Sunday, September 09, 2007
Essie Mae Laveau Jenkins is a 78-year-old sweetgrass basket weaver who sits on the side of Hwy. 17 in the company of her dead husband, Daddy Jim. Inspired by her Auntie Leona, Essie Mae finally discovers her calling in life and weaves powerful "love baskets," praying fervently over them to affect the lives of those who visit her roadside stand. When she’s faced with losing her home and her stand and being put in a nursing home, Daddy Jim talks her into coming on up to Heaven to meet sweet Jesus-something she’s always wanted to do. Once there, she reunites with Gullahs and African ancestors; but soon, her heavenly peace is disrupted, for she still has work to do. Now Essie Mae, who once felt powerless and invisible, must find the strength within her to keep her South Carolina family from falling apart.
Well here is another book that makes me go hmmmm... because it's supposed to be a Christian book yet there is so much contained in this story that is simply not Biblical. However, the fictionalized character of Essie Mae is a delight to read. I think it's important to note that what the above description from the publisher doesn't mention is that the love baskets that Essie Mae "powerfully prays over" also has voodoo rituals attached, only she calls it hoodoo. Essie would weave the hair of people into the basket in hopes of matchmaking. And in this story the hoodoo techniques always worked.
While I found some of her thoughts hilarious and her culture entertaining, this story contained quite a few weird theological moments...like when Essie thought they needed to help Jesus out when they were in heaven, and some of the things they did in heaven were "way out there". But this is a fictional story. So if you don't take it seriously and read it for mere entertainment you will enjoy the book. I'd love to believe that I will look young, beautiful, and get to make love to my husband in heaven, too, but that simply isn't so. And I found it odd that her voodoo practicing aunt was in heaven along with some other folks that practiced similar things. Like somehow that was irrelevant to their faith in Jesus? Hmmmm...I dunno.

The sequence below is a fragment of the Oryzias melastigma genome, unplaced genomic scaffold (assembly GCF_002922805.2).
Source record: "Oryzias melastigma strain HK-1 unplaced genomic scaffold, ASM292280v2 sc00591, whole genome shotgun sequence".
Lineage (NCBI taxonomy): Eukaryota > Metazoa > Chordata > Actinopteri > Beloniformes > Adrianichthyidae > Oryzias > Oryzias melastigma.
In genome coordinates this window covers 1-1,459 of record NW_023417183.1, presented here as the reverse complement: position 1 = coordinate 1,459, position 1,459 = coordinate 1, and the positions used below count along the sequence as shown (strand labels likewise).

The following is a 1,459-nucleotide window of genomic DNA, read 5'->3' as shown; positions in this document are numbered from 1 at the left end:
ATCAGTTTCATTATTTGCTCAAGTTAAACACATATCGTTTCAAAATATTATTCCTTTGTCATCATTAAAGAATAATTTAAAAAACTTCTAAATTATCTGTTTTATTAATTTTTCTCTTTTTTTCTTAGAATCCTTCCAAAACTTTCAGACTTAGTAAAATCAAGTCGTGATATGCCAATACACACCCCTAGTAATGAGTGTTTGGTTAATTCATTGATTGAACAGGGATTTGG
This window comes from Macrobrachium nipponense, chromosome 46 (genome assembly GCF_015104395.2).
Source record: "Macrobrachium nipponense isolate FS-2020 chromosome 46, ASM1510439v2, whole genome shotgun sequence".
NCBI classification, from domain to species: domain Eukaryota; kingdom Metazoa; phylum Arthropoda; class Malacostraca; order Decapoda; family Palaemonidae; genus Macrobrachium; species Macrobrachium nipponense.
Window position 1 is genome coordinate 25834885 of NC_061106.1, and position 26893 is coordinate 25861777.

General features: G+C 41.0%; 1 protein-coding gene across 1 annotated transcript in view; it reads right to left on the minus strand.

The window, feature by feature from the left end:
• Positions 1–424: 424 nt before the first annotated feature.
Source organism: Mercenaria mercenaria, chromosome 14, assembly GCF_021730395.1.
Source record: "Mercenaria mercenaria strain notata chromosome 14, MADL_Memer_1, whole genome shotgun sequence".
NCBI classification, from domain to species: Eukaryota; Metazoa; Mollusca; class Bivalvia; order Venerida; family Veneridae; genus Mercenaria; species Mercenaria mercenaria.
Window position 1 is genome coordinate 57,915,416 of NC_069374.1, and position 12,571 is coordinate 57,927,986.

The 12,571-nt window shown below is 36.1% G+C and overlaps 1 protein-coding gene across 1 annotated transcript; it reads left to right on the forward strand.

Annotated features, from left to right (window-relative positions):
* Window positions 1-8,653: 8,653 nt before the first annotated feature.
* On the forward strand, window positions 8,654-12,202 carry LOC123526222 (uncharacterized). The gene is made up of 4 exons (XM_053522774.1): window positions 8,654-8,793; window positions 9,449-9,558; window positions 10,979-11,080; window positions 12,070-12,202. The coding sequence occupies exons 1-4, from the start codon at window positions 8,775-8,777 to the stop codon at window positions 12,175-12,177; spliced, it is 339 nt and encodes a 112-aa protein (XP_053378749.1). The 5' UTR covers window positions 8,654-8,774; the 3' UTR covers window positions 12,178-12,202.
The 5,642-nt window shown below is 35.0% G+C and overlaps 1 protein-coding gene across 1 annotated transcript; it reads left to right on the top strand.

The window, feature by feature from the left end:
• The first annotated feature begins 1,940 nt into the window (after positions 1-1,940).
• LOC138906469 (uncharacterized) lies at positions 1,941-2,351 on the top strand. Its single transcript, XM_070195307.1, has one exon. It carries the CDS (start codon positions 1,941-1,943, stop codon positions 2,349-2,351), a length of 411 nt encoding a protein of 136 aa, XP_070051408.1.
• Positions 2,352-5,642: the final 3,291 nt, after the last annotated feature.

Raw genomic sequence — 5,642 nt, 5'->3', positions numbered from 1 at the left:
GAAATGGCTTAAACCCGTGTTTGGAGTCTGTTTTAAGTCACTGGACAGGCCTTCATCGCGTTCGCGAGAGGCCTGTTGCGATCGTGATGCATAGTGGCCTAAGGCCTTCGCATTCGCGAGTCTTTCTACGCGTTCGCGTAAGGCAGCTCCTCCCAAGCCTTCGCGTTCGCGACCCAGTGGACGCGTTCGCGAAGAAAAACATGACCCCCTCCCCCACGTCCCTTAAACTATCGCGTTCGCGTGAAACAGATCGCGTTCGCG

The writing and characterization of the story was excellent, however, and I commend the author for her creativity and ability to engage the reader, but I don't think it should've been marketed as Christian fiction by a Christian publisher. But I'm only one opinion. If you can get past the warped theology and you are seeking a book that is compulsively readable, you'll like this story.
The Spirit of Sweetgrass was published by Integrity/Thomas Nelson and released in March 2007.